Fully embracing the digital opportunities open to the industry will widen attraction, particularly to younger people, and enable better working conditions, whilst at the same time improving efficiency.
Engineering is probably too risk adverse and needs to adapt. It needs to be less sector focused and more skills focused enabling people to see how transferable (technical or managerial) skills are. We also need to redefine roles based upon skills and not experience.
Margins need to increase to enable investment in people and skills. Clients and procurement methods have a role to play.
Debate point 3:
To what extent do the Smeatonians believe employers should play a more front and centre role – influencing post 19 education, into adult working life, invest in training & skills and not rely as much on Government policy and intervention?
Any change in approach must be led by industry not by the Professional Institutions who should play a supporting role. There needed to be better interchange between academia and industry, for example academics spending time in industry, companies sponsoring staff to spend time in universities, colleges and schools.
Industry needs to be prepared to take risks and clients have a role to play. For example, the company Heathrow Airport typically employs 100 engineering apprentices who work alongside their own engineers and their contractors/suppliers supporting both Heathrow’s operation and development.
We need to learn from the old state-owned entities, BR, National Coal, LUL and the like who had fantastic career paths and teaching. We need to look after our staff, focus on their career development, keep our promises to them and make it fun.
We must remove unconscious bias from hiring and make sure that our offers to new entrants are clear.
We need to acknowledge all learning not just formal training, and to understand reasons for poor retention.
We need skilled workers of all types and hence we need an equal focus on technical and vocational skills routes into engineering as the more traditional route via university, and engineering degrees need to be broad based to prepare for an ever-changing career.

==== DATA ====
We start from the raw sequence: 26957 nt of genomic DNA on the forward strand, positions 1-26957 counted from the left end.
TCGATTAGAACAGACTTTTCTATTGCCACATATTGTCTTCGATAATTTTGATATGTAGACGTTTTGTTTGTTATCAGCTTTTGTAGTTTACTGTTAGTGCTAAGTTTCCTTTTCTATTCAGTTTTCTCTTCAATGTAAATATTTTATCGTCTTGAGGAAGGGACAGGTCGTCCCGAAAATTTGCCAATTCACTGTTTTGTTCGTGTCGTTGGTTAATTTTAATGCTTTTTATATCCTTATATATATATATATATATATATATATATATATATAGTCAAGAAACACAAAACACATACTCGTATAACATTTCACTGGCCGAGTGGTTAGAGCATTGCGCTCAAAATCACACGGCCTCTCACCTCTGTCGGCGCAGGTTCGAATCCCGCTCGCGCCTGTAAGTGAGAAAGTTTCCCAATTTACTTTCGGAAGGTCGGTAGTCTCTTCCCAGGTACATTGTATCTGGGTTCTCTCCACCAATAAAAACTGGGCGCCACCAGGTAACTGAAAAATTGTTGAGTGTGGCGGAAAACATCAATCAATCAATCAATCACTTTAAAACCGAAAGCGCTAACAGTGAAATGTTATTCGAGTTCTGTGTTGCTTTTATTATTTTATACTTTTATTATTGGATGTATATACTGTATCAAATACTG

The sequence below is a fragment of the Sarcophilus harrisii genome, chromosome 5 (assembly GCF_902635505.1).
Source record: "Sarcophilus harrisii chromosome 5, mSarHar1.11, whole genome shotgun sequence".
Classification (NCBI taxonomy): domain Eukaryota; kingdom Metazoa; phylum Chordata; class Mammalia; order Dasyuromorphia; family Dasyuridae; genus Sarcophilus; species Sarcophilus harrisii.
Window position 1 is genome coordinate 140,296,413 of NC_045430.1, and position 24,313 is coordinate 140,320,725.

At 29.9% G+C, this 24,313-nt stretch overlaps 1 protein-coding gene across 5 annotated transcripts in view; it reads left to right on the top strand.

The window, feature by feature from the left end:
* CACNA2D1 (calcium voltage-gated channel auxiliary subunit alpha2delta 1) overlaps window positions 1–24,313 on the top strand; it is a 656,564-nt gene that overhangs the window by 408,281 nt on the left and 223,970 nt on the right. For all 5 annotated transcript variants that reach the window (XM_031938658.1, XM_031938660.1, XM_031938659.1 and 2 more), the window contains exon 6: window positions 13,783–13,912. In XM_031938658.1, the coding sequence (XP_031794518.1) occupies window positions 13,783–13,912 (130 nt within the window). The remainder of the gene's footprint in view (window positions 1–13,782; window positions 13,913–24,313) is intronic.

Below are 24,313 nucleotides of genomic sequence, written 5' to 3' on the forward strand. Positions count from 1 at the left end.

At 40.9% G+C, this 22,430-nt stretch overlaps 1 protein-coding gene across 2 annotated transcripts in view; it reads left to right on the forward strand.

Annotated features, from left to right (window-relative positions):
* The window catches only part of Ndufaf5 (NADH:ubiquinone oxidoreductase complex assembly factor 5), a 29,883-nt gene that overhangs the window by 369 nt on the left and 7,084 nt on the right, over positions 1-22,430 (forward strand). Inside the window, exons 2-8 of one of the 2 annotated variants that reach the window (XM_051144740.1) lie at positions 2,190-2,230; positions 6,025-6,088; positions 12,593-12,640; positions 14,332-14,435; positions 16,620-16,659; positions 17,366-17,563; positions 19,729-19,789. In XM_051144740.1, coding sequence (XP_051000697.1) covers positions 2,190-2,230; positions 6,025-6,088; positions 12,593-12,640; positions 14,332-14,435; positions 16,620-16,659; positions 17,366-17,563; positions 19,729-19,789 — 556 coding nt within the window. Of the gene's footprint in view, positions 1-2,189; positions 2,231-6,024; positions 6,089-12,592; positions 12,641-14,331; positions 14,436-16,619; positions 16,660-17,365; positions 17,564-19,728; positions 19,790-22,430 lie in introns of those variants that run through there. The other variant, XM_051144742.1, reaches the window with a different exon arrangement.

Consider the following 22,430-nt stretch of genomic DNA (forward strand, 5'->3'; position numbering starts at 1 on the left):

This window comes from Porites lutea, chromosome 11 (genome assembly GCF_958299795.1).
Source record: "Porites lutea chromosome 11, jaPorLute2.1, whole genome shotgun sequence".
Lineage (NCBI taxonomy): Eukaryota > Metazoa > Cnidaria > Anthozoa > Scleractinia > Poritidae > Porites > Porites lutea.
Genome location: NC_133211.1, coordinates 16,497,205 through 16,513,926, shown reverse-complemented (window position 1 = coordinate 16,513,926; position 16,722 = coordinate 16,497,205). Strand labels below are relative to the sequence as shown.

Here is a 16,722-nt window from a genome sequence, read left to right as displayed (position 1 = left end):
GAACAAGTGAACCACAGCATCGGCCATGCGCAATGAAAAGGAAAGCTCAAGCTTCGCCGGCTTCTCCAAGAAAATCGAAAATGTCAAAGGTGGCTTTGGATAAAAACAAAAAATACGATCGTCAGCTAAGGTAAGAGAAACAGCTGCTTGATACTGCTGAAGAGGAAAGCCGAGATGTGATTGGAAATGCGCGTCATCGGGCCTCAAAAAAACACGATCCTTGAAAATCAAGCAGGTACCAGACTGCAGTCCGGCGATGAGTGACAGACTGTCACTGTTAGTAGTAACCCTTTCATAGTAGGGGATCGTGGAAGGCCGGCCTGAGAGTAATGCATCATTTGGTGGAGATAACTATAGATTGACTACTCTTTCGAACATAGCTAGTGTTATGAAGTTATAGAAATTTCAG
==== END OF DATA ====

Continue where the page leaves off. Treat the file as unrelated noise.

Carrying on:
Large corporations have well-honed apprenticeship schemes, but many engineering careers will be based on SMEs which do not have the resource to set up schemes. The apprenticeship levy was supposed to address this issue, but there are reportedly many problems with this scheme. We believe an application mechanism is needed for regional groupings of engineering industry including SMEs for local apprenticeship schemes, supported by revitalized and properly funded Further Education colleges and validated in similar ways to the UCAS system for Universities.
Why does the route to a career through a university degree look simpler and more accessible than a route through apprenticeship? We note that applying for University is straightforward, well understood by schools and parents, and trusted. The route through apprenticeships is complex and not understood and there is a lack of co-operation among the leaders of the profession and the employers.
Teachers understand the UCAS system and most of them have been to University themselves. There is a need in schools for locally organized access to specialists in access to apprenticeships provided by the engineering community. Currently, information, if it is available at all, depends on ad hoc arrangements with well-intentioned volunteers.
We note that when there are problems in understanding access routes such as these identified, it is always the less advantaged and minority groups which suffer most and this may go some way to explaining the problems in attracting females and minority groups into engineering.
However, whilst industry does need to lead, it needs support from the government in doing so. In particular, the government needs to value engineering and have clearer pipeline to enable investment by employers in their staff and systems. It needs to set tone for employers, long term and avoid short term political cycles. Government also needs to think more about delivery not just policy and enable much greater cross departmental working and industry secondees. It also needs to enable local government.
In the President’s summary at the end of the evening he reflected the question posed by several tables “Do I see myself in the industry?”. He proposed a focus on the things we create to solve problems. He reflected on the popularity of the recent Netflix documentary on Formula 1, where the cameras went behind the scenes engaging in the people issues before then engaging with the engineering issues.